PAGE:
Table S1. Pharmacological properties of the biased agonists of CXCR3.
Table S2. Flow cytometry antibodies.

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Science Signaling
Volume 11 | Issue 555
November 2018

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Received: 2 October 2017
Accepted: 19 October 2018

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Acknowledgments

We thank R. J. Lefkowitz (Duke University, USA) for guidance, mentorship, and thoughtful feedback throughout this work and for supplying C57BL/6 ARRB2−/− mice; R. Premont (Harrington Discovery Institute, USA) for providing the GRK-YFP constructs; A. Inoue (Tohoku University, Japan) for G protein KO cells; M. Caron, S. Shenoy, and N. Freedman for the use of laboratory equipment; T. Pack, A. Wisdom, and M.-N. Huang for many helpful discussions; N. Nazo for laboratory assistance; and K. Hines and K. Scoggins for assistance in patient sample acquisition. Funding: This work was supported by T32GM7171 (J.S.S.), the Duke Medical Scientist Training Program (J.S.S.), 1R01GM122798-01A1 (S.R.), K08HL114643-01A1, (S.R.), Burroughs Wellcome Career Award for Medical Scientists (S.R.), R21AI28727 (A.S.M.), R01AI39207 (A.S.M.), Duke Physician-Scientist Strong Start Award (A.S.M.), Dermatology Foundation Research Grant (A.S.M.), and the Duke Pinnell Center for Investigative Dermatology (J.S.S., A.S.M., and S.R.). Author contributions: J.S.S. and S.R. conceived and planned the study. J.S.S., L.T.N., T.S.W., A.R.A., M.D.G., A.S.M., and S.R. helped plan and review experiments. J.S.S., L.T.N., J.S., R.A.G, N.M.K., P.A., J.N.G., T.S.W., and A.S.M. performed experiments. J.S.S., L.T.N., and S.R. analyzed flow cytometry data. A.S.M. and J.S. performed and analyzed immunohistochemistry data. J.S.S. and S.R. analyzed all other data. J.S.S. and S.R. wrote the paper. Competing interests: The authors declare that they have no competing interests. Data and materials availability: All data needed to evaluate the conclusions in the paper are present in the paper and/or the Supplementary Materials. Additional data related to this paper may be requested from the authors.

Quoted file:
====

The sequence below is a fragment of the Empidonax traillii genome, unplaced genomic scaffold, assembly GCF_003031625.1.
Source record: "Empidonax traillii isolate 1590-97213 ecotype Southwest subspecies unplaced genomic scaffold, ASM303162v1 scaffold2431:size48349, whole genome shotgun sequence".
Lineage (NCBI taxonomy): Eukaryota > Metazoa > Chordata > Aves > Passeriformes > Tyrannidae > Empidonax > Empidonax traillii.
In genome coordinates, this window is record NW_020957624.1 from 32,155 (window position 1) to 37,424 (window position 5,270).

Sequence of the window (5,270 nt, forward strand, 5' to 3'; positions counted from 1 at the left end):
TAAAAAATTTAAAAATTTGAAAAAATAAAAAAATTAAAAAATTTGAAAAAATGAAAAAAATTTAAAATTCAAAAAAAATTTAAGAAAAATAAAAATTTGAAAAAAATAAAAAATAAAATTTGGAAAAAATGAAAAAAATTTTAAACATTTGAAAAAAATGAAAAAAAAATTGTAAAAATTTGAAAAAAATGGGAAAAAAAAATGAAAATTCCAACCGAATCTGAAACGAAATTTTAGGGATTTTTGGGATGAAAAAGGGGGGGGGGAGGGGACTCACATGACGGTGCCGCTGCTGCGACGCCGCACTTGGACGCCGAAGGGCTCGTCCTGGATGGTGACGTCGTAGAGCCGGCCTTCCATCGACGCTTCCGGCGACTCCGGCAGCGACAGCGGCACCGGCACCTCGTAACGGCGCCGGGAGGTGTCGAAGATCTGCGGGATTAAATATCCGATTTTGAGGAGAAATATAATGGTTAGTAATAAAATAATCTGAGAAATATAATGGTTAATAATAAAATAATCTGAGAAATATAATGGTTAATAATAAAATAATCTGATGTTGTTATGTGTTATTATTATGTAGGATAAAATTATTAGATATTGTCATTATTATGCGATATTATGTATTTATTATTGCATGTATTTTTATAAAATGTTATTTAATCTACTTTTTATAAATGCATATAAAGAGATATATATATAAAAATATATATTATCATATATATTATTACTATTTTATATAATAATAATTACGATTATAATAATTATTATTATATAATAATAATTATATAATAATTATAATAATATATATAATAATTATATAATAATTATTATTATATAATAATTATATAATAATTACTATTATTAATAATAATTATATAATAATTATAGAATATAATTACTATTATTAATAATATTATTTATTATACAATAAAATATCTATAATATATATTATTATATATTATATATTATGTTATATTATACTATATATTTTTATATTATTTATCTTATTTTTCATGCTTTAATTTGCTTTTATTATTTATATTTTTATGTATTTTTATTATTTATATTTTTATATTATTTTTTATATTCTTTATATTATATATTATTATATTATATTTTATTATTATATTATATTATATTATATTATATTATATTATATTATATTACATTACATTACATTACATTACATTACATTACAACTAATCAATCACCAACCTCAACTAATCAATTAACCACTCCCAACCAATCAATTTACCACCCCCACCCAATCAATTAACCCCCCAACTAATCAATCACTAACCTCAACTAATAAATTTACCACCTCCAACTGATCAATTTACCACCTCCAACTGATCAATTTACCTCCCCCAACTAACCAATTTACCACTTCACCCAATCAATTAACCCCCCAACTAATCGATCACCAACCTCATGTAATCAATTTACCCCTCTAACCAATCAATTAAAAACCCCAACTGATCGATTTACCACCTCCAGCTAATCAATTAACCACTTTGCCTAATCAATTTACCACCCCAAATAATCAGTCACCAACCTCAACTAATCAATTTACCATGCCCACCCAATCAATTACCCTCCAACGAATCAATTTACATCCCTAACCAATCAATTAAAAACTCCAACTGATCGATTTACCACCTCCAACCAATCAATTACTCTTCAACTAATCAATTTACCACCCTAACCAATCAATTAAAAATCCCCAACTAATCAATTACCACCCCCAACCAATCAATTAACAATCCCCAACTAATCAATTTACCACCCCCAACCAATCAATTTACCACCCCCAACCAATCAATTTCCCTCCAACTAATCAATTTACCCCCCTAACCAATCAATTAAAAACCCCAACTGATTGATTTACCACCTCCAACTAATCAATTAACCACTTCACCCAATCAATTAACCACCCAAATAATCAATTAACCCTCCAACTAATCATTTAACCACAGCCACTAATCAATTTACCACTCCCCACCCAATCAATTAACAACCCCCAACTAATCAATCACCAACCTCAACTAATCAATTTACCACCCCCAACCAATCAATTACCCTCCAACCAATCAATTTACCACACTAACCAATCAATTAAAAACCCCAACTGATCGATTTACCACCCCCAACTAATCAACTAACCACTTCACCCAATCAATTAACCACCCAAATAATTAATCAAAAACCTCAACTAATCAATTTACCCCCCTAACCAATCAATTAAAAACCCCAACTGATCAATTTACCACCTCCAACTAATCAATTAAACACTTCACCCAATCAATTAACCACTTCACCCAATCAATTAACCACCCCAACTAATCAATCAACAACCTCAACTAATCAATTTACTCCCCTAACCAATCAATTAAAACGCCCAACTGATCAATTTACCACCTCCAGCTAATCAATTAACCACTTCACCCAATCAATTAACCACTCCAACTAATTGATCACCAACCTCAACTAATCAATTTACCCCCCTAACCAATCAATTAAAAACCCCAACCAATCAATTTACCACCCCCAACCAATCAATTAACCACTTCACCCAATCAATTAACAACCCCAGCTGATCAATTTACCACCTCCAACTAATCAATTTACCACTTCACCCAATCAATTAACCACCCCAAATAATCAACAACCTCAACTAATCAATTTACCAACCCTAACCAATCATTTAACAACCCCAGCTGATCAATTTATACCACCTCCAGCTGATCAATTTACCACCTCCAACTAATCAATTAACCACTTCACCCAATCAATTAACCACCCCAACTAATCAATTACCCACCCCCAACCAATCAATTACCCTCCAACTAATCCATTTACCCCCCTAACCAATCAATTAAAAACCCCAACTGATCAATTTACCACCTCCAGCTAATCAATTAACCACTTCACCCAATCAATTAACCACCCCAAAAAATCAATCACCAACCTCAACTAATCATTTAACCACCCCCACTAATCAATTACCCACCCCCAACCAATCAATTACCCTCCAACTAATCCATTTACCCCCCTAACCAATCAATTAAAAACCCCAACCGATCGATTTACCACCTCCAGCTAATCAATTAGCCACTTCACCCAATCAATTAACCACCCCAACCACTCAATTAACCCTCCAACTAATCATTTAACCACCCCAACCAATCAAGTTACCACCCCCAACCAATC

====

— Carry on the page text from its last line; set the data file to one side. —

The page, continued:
Authors

Affiliations

Department of Biochemistry, Duke University, Durham, NC 27710, USA.
Department of Medicine, Duke University, Durham, NC 27710, USA.
Lowell T. Nicholson
Department of Medicine, Duke University, Durham, NC 27710, USA.
Jutamas Suwanpradid
Department of Dermatology, Duke University, Durham, NC 27710, USA.
Rachel A. Glenn
Department of Biochemistry, Duke University, Durham, NC 27710, USA.
Department of Biochemistry, Duke University, Durham, NC 27710, USA.
Department of Biochemistry, Duke University, Durham, NC 27710, USA.
Jaimee N. Gundry
Department of Biochemistry, Duke University, Durham, NC 27710, USA.
Thomas S. Wehrman
Primity Bio, Fremont, CA 94538, USA.
Amber Reck Atwater
Department of Dermatology, Duke University, Durham, NC 27710, USA.
Department of Medicine, Duke University, Durham, NC 27710, USA.
Department of Immunology, Duke University, Durham, NC 27710, USA.
Amanda S. MacLeod
Department of Dermatology, Duke University, Durham, NC 27710, USA.
Department of Immunology, Duke University, Durham, NC 27710, USA.
Department of Biochemistry, Duke University, Durham, NC 27710, USA.
Department of Medicine, Duke University, Durham, NC 27710, USA.

Funding Information

Duke Pinnell Center for Investigative Dermatology:
Duke Physician-Scientist Strong Start Award:
Dermatology Foundation Research Grant:
Duke Medical Scientist Training Program:

Notes

*Corresponding author. Email: sudarshan.rajagop[email protected]